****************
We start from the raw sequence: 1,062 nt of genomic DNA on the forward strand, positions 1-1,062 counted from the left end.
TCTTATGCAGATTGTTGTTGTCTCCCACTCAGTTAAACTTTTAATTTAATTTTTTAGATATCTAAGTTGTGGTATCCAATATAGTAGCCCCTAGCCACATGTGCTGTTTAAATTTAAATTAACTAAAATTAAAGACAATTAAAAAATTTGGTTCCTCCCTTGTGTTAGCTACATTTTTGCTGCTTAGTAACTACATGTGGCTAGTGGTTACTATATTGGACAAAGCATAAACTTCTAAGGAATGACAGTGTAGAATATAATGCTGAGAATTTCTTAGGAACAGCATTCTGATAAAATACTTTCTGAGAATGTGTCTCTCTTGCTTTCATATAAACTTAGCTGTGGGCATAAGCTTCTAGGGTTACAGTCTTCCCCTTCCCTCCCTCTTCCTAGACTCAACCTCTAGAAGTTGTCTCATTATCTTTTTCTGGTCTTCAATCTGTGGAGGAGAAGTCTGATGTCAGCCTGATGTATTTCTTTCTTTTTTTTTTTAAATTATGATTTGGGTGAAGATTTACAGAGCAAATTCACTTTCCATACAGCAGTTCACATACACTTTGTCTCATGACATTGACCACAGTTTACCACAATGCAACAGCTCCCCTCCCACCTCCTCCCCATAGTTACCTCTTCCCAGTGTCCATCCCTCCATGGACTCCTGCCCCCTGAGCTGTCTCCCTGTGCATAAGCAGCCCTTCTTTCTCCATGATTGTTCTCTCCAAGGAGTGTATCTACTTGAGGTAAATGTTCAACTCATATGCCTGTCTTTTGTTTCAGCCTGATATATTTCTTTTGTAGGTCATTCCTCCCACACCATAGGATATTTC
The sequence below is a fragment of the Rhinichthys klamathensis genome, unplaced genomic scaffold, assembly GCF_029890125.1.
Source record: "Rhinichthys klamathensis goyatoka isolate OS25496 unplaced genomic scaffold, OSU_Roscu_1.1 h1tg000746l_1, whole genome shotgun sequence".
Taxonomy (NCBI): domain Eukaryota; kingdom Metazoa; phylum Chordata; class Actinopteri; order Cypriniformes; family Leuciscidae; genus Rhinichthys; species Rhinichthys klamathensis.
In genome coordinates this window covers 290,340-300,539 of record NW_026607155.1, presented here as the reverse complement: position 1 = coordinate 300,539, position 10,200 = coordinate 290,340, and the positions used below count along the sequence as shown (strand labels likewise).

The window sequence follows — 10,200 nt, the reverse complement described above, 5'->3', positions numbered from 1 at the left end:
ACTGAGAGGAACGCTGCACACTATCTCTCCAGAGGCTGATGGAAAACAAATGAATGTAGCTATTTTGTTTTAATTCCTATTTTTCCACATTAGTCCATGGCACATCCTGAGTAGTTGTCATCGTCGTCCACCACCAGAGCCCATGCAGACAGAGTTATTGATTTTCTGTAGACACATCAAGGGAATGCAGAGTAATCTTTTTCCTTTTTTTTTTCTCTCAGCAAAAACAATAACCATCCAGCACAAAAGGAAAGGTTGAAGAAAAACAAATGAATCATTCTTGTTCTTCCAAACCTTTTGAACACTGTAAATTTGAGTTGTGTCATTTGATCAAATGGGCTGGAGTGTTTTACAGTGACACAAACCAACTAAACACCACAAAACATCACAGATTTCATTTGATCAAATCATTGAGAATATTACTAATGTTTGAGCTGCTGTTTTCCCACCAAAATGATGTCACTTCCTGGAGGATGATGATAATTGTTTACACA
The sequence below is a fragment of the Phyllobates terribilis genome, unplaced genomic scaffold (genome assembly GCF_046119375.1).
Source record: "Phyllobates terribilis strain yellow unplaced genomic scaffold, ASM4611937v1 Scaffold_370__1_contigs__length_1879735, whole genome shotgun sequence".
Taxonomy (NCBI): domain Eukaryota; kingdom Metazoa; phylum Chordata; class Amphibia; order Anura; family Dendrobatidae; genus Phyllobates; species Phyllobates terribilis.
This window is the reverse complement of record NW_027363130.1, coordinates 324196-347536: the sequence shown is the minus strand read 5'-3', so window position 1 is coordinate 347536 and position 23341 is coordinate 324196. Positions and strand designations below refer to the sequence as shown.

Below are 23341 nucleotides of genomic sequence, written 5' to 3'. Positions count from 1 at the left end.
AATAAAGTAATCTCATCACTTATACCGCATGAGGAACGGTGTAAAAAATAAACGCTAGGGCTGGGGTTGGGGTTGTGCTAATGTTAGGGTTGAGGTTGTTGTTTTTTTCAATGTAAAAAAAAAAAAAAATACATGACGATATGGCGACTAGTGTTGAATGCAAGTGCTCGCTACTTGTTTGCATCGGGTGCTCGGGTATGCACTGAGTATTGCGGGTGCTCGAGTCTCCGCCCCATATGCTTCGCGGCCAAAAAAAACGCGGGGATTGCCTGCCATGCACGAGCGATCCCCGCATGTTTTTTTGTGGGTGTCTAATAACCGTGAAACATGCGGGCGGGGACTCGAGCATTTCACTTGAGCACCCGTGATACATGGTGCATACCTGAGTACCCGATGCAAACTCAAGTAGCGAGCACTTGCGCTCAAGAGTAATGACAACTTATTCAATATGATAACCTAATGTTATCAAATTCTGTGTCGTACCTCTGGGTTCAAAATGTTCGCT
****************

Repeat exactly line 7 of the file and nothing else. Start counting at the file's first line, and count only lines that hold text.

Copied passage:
The window sequence follows — 10,200 nt, the reverse complement described above, 5'->3', positions numbered from 1 at the left end: